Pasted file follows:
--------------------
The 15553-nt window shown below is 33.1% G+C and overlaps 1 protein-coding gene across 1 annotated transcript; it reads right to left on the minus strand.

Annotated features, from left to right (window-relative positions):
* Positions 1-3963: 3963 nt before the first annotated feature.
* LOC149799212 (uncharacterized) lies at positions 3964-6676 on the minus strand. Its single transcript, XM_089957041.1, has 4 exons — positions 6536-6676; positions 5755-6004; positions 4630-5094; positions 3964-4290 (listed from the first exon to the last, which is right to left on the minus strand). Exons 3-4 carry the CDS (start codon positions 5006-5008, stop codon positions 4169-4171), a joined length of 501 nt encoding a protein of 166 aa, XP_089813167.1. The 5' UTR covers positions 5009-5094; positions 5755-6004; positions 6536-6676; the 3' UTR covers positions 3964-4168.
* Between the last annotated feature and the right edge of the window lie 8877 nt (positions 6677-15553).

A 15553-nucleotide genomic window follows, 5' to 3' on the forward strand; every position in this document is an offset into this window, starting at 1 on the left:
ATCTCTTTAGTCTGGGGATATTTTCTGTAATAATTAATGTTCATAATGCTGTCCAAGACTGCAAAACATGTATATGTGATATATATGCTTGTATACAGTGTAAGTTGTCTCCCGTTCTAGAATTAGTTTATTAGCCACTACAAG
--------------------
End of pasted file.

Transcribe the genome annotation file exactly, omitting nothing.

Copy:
The 15553-nt window shown below is 33.1% G+C and overlaps 1 protein-coding gene across 1 annotated transcript; it reads right to left on the minus strand.

Annotated features, from left to right (window-relative positions):
* Positions 1-3963: 3963 nt before the first annotated feature.
* LOC149799212 (uncharacterized) lies at positions 3964-6676 on the minus strand. Its single transcript, XM_089957041.1, has 4 exons — positions 6536-6676; positions 5755-6004; positions 4630-5094; positions 3964-4290 (listed from the first exon to the last, which is right to left on the minus strand). Exons 3-4 carry the CDS (start codon positions 5006-5008, stop codon positions 4169-4171), a joined length of 501 nt encoding a protein of 166 aa, XP_089813167.1. The 5' UTR covers positions 5009-5094; positions 5755-6004; positions 6536-6676; the 3' UTR covers positions 3964-4168.
* Between the last annotated feature and the right edge of the window lie 8877 nt (positions 6677-15553).

A 15553-nucleotide genomic window follows, 5' to 3' on the forward strand; every position in this document is an offset into this window, starting at 1 on the left:
ATCTCTTTAGTCTGGGGATATTTTCTGTAATAATTAATGTTCATAATGCTGTCCAAGACTGCAAAACATGTATATGTGATATATATGCTTGTATACAGTGTAAGTTGTCTCCCGTTCTAGAATTAGTTTATTAGCCACTACAAG